ADD / ADHD: Its Not Just for the Kids Anymore
ADD/ADHD is one of the hardest conditions to diagnose because it's symptoms are so common in other mental disorders. Often, it is mistaken as a form of depression or anxiety. Most people believe that if you are not properly diagnosed in childhood then you escaped any danger of infliction. However, not all cases of ADD/ADHD are necessarily disruptive enough to be noticed right away. Again the symptoms can be easily confused with normal stages of growth like childhood restlessness or pubescent depression. Unfourtunetly, this doesn't make ADD/ADHD any less disruptive in a person's life. Without proper diagnosis it can undoubtedly effect your health, relationships, work and finances. ADD/ADHD is to commonly associated with a squirming school child when in reality, like most disorders, it has many faces and is completely unbiased about age, race, sex or social position.
Adult ADD/ADHD is similar to children's in it's symptoms of inattentiveness, impulsiveness and hyperactivity. Hyperactivity is often displayed in children as excessive squirming, moving and disruptive behavior. In adult's it is more manifested as a constant feeling of extreme restlessness and agitation. Other signs may include extreme procrastination, disorganization, trouble making deadlines, and impulsive behavior. Lets be honest, most of us have challenges in these areas but someone with Adult ADD/ADHD has these problems constantly, and they often negatively effect themselves as well as their loved ones.
Other symptoms can be broken down into 3 categories; inattention, impulsivity and hyperactivity.
Inattention symptoms include concentration and organization which tend to become more dominant in adults than in children. Adults may have trouble paying attention to conversations and will often "zone out" without realizing. They have a hard time completing tasks and are very easily distracted or forgetful. Keeping things organized is an enormous challenge since they often underestimate how much time something takes and are prone to distraction. A tendency to misplace and loose things is also common.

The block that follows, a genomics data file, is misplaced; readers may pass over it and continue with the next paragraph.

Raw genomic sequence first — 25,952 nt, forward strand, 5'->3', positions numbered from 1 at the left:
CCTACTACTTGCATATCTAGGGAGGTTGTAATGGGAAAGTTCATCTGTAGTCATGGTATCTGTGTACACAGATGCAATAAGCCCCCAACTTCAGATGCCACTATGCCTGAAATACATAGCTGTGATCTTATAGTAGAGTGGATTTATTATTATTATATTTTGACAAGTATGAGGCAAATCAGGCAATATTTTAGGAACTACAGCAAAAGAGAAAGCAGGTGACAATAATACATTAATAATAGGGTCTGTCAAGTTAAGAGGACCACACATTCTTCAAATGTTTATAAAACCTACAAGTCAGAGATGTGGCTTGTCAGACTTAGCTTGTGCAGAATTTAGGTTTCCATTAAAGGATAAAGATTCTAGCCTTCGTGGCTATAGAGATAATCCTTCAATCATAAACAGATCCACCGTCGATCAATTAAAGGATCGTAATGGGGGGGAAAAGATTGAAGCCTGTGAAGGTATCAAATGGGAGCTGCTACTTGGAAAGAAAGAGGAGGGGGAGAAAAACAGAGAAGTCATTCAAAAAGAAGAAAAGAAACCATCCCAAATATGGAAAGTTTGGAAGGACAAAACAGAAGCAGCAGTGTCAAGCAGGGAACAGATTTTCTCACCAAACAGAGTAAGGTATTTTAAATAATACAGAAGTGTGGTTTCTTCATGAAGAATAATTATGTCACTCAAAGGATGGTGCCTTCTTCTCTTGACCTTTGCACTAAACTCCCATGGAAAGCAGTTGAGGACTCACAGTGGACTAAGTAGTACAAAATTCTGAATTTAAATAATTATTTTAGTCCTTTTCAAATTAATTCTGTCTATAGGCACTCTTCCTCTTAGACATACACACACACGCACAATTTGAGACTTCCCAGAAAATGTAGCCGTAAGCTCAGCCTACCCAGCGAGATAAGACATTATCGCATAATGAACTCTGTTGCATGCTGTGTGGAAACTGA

Hyperactivity does not look quite the same in children as adults. Adults find themselves easily bored, irritated, experience mood swings, restlessness and feel full of nervous energy. Which causes them to have difficulty sitting down, relaxing, or enjoying quiet activities and.also tends to cause an incessant need to talk. Children however tend to become more fidgety and physically hyperactive.
Impulsivity includes decision-making problems and impulsive actions. A pattern of making sudden decisions or trouble listening to others may also lead to an inability to relate to others. Not only does ADD/ADHD cause trouble in following a conversation but it can also cause tendencies such as interrupting others, answering before a question has been asked, or blurting out things you regret later. This can obviously make a person's social and work lives impossible.
A direct cause for both adult and child ADD/ADHD is unknown, though it's believed to be a result of misfiring neurotransmitters. Luckily, there are still treatment options like lifestyle changes and medication that have been proven to help allot of people. It is important to have a certified doctor diagnose your ADD/ADHD, especially when considering habit-forming medicines like ritalin and aderall. This doesn't mean that you should wait to make lifestyle changes as those tend to ease allot of these symptoms if practiced with patience. After all it can't help to educate yourself as much as possible on ADD/ADHD or investigate support groups so you can talk to ADD/ADHD patients. In fact it can help anyone to practice organizational and social skills, keep stress to a minimum and make healthier choices. Try using one organizer to keep all your appointments and dates. Remember to keep everything in one place. For big projects start small and don't let yourself get carried away thinking about the future or start a new project until you finish the first. Practice active listening by summarizing what the other person said in your head before responding. Remember to always pause before you speak; wait a few minutes and if the comment still seems important proceed. It is also important to look for social cues so that you can be more effective in your communication skills.
With patience, hard work and the right medical treatment both childhood and adult ADD/ADHD can be managed but only if you are ready to face the diagnosis head on and held high.